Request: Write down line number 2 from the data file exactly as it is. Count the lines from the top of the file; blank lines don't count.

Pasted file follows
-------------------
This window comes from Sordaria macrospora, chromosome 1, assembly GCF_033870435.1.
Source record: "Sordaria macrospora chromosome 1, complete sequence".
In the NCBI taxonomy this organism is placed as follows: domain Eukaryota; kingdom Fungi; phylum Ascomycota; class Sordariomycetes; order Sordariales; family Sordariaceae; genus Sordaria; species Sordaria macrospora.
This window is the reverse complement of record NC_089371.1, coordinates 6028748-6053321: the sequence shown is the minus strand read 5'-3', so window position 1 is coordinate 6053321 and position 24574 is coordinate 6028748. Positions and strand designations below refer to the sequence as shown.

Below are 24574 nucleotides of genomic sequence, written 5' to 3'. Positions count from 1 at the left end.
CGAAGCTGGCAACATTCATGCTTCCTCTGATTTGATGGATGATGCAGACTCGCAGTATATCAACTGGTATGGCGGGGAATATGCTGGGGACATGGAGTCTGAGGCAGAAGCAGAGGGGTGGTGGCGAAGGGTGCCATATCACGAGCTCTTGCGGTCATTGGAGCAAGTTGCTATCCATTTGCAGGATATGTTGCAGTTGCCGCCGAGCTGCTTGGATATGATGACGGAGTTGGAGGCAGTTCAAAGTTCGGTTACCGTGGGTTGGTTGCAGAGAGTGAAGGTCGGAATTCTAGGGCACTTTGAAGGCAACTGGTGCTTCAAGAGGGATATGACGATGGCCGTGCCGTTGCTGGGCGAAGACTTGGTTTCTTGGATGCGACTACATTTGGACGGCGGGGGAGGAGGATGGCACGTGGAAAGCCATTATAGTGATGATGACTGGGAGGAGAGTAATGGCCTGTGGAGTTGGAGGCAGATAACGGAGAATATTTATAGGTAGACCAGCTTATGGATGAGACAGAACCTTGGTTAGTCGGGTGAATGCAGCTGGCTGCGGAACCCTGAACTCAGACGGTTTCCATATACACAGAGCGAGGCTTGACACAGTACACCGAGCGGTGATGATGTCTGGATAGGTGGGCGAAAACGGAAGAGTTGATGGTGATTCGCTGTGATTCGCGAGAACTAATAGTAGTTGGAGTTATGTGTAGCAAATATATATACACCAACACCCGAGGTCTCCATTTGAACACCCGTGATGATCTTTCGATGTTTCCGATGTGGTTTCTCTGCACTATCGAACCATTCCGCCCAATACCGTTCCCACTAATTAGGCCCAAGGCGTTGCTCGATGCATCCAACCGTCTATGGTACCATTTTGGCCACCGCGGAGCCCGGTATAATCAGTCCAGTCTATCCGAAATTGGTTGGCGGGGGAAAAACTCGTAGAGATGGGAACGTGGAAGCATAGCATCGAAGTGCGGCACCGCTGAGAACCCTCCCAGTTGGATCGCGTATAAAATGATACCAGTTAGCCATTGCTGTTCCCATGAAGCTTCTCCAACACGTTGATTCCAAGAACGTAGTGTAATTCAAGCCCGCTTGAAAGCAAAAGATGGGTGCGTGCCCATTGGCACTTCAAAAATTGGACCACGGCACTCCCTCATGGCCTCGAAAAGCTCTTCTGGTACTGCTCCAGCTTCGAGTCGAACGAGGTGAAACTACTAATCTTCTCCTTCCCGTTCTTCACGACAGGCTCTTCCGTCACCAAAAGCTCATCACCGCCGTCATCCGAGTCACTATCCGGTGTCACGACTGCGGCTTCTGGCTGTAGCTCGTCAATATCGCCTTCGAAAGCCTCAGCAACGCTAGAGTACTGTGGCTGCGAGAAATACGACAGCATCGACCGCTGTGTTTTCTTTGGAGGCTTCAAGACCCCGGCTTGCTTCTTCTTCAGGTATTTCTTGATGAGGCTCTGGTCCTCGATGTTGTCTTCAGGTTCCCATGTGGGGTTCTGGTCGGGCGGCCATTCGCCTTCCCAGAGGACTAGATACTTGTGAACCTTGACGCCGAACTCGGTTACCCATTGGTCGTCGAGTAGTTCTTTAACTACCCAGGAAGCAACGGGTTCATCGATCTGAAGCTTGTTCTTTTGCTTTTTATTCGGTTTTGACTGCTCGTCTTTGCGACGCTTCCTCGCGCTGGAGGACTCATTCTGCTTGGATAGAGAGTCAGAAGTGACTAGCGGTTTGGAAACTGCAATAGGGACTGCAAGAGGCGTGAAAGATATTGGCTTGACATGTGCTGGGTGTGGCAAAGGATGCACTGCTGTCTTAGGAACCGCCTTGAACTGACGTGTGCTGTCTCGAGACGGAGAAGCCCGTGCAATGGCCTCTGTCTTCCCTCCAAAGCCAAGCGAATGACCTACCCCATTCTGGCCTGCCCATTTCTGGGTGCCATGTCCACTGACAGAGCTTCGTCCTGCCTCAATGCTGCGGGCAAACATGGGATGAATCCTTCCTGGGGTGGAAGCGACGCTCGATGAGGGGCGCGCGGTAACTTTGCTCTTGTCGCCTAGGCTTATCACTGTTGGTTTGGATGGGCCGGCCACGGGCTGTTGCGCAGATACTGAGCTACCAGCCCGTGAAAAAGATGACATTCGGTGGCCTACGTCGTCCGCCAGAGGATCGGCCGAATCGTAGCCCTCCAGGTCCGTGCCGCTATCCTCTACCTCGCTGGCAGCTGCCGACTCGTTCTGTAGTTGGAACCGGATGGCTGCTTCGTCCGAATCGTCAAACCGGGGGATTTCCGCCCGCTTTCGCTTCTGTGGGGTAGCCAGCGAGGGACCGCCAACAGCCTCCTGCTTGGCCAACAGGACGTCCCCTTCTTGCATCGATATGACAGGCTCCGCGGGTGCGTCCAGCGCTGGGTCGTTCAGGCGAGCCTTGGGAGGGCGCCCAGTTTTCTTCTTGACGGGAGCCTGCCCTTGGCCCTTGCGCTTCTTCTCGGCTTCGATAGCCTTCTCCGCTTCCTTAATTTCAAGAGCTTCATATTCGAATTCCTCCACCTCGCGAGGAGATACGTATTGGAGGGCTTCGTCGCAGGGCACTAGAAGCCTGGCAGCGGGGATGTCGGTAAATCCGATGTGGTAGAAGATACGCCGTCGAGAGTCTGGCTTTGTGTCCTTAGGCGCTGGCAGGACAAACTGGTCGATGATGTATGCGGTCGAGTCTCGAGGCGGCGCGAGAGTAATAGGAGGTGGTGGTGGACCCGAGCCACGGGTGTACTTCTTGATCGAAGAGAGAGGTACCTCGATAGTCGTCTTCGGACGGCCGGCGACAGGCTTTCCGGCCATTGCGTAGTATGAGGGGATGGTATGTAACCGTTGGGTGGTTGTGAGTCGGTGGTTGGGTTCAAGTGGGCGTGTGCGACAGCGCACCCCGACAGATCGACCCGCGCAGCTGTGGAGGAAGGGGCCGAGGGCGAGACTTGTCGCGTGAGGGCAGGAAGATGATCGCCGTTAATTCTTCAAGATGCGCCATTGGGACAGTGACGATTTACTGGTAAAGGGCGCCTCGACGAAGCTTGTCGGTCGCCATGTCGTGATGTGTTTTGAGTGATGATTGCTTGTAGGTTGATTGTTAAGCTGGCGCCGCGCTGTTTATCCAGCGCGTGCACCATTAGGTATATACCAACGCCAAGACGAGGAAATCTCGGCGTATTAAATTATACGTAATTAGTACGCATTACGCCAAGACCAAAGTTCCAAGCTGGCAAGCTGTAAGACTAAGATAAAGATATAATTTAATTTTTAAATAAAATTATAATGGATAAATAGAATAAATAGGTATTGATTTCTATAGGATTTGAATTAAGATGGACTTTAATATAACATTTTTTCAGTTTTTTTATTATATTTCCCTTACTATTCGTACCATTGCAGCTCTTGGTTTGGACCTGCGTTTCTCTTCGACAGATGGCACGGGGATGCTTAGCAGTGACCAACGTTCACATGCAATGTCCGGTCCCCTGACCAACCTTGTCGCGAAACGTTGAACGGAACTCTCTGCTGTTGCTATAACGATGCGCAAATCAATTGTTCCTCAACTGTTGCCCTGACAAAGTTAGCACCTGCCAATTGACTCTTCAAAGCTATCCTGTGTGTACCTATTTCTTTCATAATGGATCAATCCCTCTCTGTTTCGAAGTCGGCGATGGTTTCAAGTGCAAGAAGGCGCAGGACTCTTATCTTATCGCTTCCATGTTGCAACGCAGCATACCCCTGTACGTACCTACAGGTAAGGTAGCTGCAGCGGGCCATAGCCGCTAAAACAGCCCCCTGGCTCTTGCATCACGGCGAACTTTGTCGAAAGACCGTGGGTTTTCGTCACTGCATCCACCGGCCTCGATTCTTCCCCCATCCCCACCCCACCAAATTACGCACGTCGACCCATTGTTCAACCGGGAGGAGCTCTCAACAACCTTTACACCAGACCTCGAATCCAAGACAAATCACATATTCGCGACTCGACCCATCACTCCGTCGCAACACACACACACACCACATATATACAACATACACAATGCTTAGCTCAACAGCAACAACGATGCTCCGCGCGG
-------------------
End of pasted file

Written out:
Source record: "Sordaria macrospora chromosome 1, complete sequence".